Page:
Healthy Food? Increased Physical Activity? Providence Residents say YES!

Poll shows strong support for policies that make the healthy choice the easy choice

PROVIDENCE, RI – (March 15, 2016) – Newly released results from a recent poll of Providence residents shows very strong support for state and local policies centered on healthy food access and physical activity.

Nearly all voters say that healthy food options are important to have at local childcare programs (97%), hospitals (96%), city properties (93%), and workplaces (92%). More than four in five voters support policies that food options in these locations meet certain nutritional standards: childcare programs (93%), hospitals (92%), city properties (89%), and workplaces (88%).

“It is wonderful to see Providence residents voicing their support of creating healthier food environments,” said Dr. Karen Aspry, Cardiologist and American Heart Association Rhode Island Board President-Elect. “A healthy diet is a critical step in reducing the incidence and death rates from diet-related diseases like heart disease, stroke, diabetes, cancer and others. Establishing strong nutrition standards in public places throughout the state will make the healthy choice the easy choice for residents and visitors of Rhode Island.”

Along with healthy food access, Providence residents also recognize the importance of instilling lifelong healthy habits by increasing physical activity for children and adults. Seventy percent of voters say that a lack of physical activity and exercise is a major issue for children, teens, and families living in Providence and 91% of voters favor having schools incorporate physical activity throughout the school day through elementary school recess, physical activity breaks, physical activity clubs, and other special events.

A full 90-percent of Providence respondents supported the American Heart Association’s recommendation of 30 minutes of physical education per day for elementary students and 45 minutes per day for middle and high school students.

“It is important to me that my children live active lifestyles and have access to healthy foods at school and at home,” said Jennifer Quigley-Harris, parent with children in the Providence Public Schools and member of the Providence Public School District Health and Wellness Committee. “As a mother of two, I have seen first-hand the impact of healthy lifestyles. My children perform better in school when they are physically active and eat better.”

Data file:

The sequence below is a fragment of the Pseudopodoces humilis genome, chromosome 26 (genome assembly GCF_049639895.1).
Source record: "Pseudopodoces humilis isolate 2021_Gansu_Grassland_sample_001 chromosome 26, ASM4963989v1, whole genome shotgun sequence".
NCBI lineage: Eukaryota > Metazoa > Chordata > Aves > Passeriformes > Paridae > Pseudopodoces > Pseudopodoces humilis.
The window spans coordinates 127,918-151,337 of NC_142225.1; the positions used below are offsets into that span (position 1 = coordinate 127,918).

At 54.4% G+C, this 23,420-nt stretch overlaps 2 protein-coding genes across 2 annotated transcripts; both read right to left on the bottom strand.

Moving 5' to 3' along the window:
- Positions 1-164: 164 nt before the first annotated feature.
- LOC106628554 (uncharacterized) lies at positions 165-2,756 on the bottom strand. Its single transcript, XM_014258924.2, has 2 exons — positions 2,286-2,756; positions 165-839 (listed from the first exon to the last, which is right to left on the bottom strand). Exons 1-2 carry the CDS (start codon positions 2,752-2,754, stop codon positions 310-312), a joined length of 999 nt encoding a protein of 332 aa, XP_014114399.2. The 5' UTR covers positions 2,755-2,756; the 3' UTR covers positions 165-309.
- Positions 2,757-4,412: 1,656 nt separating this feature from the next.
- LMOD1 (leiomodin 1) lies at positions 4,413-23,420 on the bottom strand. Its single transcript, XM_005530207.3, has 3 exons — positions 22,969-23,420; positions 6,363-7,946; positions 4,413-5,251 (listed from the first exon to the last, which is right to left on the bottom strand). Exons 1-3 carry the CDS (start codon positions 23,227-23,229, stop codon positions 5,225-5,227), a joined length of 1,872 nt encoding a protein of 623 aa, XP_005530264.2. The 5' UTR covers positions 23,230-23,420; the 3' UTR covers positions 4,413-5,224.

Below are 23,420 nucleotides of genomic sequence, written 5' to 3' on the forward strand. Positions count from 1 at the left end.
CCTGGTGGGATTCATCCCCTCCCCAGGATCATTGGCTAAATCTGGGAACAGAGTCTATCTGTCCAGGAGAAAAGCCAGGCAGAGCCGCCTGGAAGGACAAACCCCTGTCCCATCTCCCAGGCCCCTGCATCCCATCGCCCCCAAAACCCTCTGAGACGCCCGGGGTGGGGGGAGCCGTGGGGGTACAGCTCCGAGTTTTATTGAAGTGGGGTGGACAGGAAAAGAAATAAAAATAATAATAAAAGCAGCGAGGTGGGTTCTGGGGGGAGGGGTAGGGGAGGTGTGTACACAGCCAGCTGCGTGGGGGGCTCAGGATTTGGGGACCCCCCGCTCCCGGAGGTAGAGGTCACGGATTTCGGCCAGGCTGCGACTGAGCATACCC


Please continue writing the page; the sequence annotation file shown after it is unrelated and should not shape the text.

In order for adults and children to get the exercise they need to be healthy, they need places to be active. Poll results show support from Providence residents to increase access to safe recreational spaces in the city. Eighty-eight percent of voters in Providence say they support using local resources to provide staff and other assistance that would allow more community members to use school recreation facilities after school hours, with 56% strongly supporting the proposal.

The Providence poll indicates a strong and broad base of support for American Heart Association’s initiative, with significant majorities supporting proposals to implement nutrition standards for foods available in a variety of locations, have minimum standards for physical education in schools, and expand access to recreational facilities for community members.

This poll of 400 Providence residents was conducted by the American Heart Association’s Providence ANCHOR Project (Accelerating National Community Health Outcomes through Reinforcing Partnerships Project) in September 2015. Working alongside coalition partners and community members, efforts are ongoing to increase healthy food options and provide more physical activity for children. There are many ways for interested community members to get involved in this work. Please contact RI ANCHOR Project Lead Candace Pierce for more information at candace.pierce@heart.org.

The ANCHOR Project is a federally funded collaboration between the American Heart Association and the Centers for Disease Control and Prevention (CDC). Providence is one of 15 communities across the country selected for CDC’s Division of Community Health grant projects. The ANCHOR project seeks to build and strengthen health promotion efforts at the community level.

For more information on the American Heart Association visit www.heart.org. For more information on the Centers for Disease Control and Prevention go to www.cdc.gov.

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About the American Heart Association

The American Heart Association is devoted to saving people from heart disease and stroke – the two leading causes of death in the world. We team with millions of volunteers to fund innovative research, fight for stronger public health policies, and provide lifesaving tools and information to prevent and treat these diseases. The Dallas-based association is the nation’s oldest and largest voluntary organization dedicated to fighting heart disease and stroke. To learn more or to get involved, call 1-800-AHA-USA1, visit heart.org or call any of our offices around the country.  Follow us on Facebook and Twitter. #GetHealthyProv

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